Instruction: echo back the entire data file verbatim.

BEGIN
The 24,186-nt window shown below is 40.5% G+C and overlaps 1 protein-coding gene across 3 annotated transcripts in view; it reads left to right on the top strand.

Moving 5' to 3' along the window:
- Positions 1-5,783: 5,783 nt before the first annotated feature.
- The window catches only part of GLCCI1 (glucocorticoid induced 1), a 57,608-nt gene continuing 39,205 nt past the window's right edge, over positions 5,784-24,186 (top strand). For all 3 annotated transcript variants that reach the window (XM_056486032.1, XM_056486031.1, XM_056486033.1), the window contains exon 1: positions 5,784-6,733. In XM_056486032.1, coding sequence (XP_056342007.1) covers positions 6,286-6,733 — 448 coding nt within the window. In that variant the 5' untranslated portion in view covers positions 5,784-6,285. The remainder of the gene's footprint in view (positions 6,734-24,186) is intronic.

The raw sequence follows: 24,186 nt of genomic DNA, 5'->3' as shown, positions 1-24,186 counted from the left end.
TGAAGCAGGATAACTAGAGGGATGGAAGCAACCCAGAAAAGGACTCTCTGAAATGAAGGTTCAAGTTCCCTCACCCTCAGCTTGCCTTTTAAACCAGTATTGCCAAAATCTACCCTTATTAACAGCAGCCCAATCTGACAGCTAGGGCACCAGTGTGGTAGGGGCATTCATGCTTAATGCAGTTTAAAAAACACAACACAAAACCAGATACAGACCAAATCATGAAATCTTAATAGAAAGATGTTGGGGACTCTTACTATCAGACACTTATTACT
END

The 24,186-nt window shown below is 40.5% G+C and overlaps 1 protein-coding gene across 3 annotated transcripts in view; it reads left to right on the top strand.

Moving 5' to 3' along the window:
- Positions 1-5,783: 5,783 nt before the first annotated feature.
- The window catches only part of GLCCI1 (glucocorticoid induced 1), a 57,608-nt gene continuing 39,205 nt past the window's right edge, over positions 5,784-24,186 (top strand). For all 3 annotated transcript variants that reach the window (XM_056486032.1, XM_056486031.1, XM_056486033.1), the window contains exon 1: positions 5,784-6,733. In XM_056486032.1, coding sequence (XP_056342007.1) covers positions 6,286-6,733 — 448 coding nt within the window. In that variant the 5' untranslated portion in view covers positions 5,784-6,285. The remainder of the gene's footprint in view (positions 6,734-24,186) is intronic.

The raw sequence follows: 24,186 nt of genomic DNA, 5'->3' as shown, positions 1-24,186 counted from the left end.
TGAAGCAGGATAACTAGAGGGATGGAAGCAACCCAGAAAAGGACTCTCTGAAATGAAGGTTCAAGTTCCCTCACCCTCAGCTTGCCTTTTAAACCAGTATTGCCAAAATCTACCCTTATTAACAGCAGCCCAATCTGACAGCTAGGGCACCAGTGTGGTAGGGGCATTCATGCTTAATGCAGTTTAAAAAACACAACACAAAACCAGATACAGACCAAATCATGAAATCTTAATAGAAAGATGTTGGGGACTCTTACTATCAGACACTTATTACT